For brands, this focus means that one of their main considerations needs to be how they can make their products customisable without escalating cost or product launches.
Sharon Kwek, Senior Innovation and Insights Analyst, beauty and personal care at Mintel commented that digital apps offer an answer as companies can “tap into apps to provide consumers with the opportunity to first analyse and then customise before the actualisation of a product”.
Packaging it right
Product packaging can also play a very helpful role as it can be used as a “tool to give consumers a sense of control”.
For instance, Redken’s Blonde Idol Custom-Tone Adjustable Color-Depositing Daily Treatment features a dual chamber that is said to release a custom calibrated mix of colour-depositing and conditioning formulas that can be applied to suit the user’s needs for minimum colour deposit.
“Personalisation has picked up fast in 2017—from ingredients and skin boosters to digital apps and colours,” added Kwek.
This year, the beauty industry has offered consumers numerous options so that there is something for everyone.
Mixing beauty up
Shade adjust beauty products have had tremendous success in 2017. Clinique’s Blend It Yourself Pigment Drops, is one such product, which allows consumers to convert their moisturisers into foundations.
Sephora Singapore’s pop-up ‘Mix & Play’ vending machine also offers consumers the chance to mix and match their own skin care sets according to their own needs, desires and moods.
Getting everyone involved
As inclusivity becomes a key buzzword in 2018, brands will revolve their products and services around “embracing one’s true self”.
“DNA-prescribed skin care is looking to grow as consumers become more curious about what their bodies are made up of and how they function,” said Kwek. “This curiosity will spur consumers to find solutions that cater to their needs as closely as possible.”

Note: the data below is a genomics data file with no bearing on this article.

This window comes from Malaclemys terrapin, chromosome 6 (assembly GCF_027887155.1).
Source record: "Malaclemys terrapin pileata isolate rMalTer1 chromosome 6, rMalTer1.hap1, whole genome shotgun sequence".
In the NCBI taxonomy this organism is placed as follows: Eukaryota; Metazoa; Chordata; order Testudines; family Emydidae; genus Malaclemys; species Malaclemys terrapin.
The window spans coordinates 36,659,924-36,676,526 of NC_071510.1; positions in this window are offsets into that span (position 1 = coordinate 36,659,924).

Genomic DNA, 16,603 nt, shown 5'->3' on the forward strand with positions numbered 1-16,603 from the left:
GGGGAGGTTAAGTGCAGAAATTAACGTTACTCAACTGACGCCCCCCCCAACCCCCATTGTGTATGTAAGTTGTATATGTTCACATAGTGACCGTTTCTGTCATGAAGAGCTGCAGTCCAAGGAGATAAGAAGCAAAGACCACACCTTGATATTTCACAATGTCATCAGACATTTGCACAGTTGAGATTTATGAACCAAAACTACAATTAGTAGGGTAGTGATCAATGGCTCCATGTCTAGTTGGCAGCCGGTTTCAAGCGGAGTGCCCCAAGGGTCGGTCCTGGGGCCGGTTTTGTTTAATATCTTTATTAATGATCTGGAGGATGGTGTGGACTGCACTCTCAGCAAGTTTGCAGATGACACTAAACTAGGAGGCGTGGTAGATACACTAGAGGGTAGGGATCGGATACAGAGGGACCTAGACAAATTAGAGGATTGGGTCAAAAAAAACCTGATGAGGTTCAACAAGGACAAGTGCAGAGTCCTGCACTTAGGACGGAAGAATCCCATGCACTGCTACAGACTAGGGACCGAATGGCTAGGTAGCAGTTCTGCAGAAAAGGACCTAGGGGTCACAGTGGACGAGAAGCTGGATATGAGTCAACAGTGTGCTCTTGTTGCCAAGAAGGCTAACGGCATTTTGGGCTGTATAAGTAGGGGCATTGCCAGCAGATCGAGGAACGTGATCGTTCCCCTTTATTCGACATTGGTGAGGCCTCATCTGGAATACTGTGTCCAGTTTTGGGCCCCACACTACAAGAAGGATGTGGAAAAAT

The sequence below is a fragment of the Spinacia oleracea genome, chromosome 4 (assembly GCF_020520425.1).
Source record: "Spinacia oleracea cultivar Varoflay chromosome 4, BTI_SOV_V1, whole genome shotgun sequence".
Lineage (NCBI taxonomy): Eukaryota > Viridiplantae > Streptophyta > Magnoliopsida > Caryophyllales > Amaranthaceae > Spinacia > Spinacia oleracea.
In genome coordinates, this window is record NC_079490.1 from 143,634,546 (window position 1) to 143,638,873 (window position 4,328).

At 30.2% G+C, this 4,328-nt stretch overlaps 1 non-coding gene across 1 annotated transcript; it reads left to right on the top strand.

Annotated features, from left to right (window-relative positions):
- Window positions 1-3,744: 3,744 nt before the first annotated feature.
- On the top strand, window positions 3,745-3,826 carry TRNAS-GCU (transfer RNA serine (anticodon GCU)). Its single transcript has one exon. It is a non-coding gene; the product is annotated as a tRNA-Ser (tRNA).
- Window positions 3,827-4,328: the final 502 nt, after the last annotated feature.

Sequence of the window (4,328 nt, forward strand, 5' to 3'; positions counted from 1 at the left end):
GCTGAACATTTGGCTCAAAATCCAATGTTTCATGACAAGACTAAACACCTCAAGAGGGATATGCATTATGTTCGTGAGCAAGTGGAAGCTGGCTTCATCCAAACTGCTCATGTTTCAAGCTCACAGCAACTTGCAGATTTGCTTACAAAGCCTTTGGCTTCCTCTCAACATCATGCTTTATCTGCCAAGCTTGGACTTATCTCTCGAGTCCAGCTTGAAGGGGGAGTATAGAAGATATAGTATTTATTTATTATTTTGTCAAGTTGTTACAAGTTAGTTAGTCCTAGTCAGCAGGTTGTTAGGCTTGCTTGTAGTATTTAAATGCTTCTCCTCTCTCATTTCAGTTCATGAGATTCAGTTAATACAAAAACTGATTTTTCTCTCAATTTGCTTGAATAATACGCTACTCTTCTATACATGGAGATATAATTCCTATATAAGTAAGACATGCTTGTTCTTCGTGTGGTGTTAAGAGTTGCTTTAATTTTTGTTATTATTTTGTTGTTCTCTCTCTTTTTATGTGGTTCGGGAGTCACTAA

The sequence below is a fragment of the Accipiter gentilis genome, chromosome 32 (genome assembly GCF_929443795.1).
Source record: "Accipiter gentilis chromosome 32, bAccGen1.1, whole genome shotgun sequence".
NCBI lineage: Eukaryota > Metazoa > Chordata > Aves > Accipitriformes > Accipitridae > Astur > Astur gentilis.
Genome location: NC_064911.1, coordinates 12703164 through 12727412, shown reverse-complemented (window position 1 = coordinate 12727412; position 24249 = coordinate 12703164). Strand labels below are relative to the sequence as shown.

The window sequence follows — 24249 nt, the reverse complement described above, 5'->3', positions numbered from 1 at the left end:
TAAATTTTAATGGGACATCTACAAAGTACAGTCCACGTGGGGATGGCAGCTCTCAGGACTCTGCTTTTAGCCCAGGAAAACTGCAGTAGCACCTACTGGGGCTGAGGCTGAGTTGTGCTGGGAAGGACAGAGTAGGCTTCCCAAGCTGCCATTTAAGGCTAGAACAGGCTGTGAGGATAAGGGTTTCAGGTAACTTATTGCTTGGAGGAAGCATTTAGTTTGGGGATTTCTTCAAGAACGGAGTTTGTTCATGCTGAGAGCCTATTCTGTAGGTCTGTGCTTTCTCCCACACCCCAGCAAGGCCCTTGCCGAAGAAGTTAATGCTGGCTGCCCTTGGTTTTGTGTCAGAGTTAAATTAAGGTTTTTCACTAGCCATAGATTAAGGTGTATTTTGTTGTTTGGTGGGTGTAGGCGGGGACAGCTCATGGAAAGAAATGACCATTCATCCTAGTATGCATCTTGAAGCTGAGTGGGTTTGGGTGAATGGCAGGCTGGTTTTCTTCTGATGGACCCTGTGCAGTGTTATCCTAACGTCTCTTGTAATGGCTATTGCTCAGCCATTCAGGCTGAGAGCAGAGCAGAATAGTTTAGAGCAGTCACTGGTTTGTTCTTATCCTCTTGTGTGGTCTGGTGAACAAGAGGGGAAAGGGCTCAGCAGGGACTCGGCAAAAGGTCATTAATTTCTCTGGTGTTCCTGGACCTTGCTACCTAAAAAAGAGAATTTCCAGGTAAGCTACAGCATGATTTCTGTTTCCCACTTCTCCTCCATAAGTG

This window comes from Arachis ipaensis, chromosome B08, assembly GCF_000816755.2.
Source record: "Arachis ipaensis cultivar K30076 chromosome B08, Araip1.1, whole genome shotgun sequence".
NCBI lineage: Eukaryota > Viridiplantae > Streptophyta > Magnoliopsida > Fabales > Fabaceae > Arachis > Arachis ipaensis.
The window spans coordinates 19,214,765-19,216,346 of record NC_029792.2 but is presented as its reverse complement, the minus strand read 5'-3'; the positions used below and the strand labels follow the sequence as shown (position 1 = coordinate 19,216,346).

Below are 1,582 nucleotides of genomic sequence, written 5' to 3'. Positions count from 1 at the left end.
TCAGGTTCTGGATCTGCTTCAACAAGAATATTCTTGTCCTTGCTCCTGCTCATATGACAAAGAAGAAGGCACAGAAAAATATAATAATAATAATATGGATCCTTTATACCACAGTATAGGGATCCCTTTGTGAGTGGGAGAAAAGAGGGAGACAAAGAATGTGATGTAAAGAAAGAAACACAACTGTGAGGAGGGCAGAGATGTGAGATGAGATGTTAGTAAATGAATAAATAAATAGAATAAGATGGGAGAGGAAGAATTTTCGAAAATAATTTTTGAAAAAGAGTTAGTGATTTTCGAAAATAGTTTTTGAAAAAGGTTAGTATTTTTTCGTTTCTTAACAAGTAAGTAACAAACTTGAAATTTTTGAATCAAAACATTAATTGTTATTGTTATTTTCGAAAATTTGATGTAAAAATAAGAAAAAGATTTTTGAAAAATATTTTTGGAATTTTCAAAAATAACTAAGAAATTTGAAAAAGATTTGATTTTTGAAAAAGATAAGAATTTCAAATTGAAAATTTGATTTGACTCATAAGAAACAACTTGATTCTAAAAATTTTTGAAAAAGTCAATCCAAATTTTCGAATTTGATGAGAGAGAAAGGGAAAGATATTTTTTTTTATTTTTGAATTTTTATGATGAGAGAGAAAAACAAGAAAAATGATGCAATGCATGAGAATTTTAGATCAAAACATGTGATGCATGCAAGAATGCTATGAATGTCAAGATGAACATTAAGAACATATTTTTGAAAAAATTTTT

Those items that consider their “surroundings to bring about change will have a bigger impact in 2018 and will present more innovations to the market, such as climate-based products and colour/texture change according to humidity/temperature”.
Previously, brands could monitor and control what is defined as beauty, however, these perceptions have changed dramatically in recent years.
Consumer purchasing factors including gender, age, skin, hair and body have now placed these definitions and individual choice into the hands of beauty buyers.
In 2018, consumers will continue to take more control. Personalisation and customisation will be increasingly sought after to maximise inclusivity for consumers and also to appeal to significant numbers of target audience members.
Packaging will be one area where this takes shape. Labels will no longer only explore simple and minimal characteristics, but instead, these will be replaced with those that show how products can transform how consumers interpret their hair, skin and body types.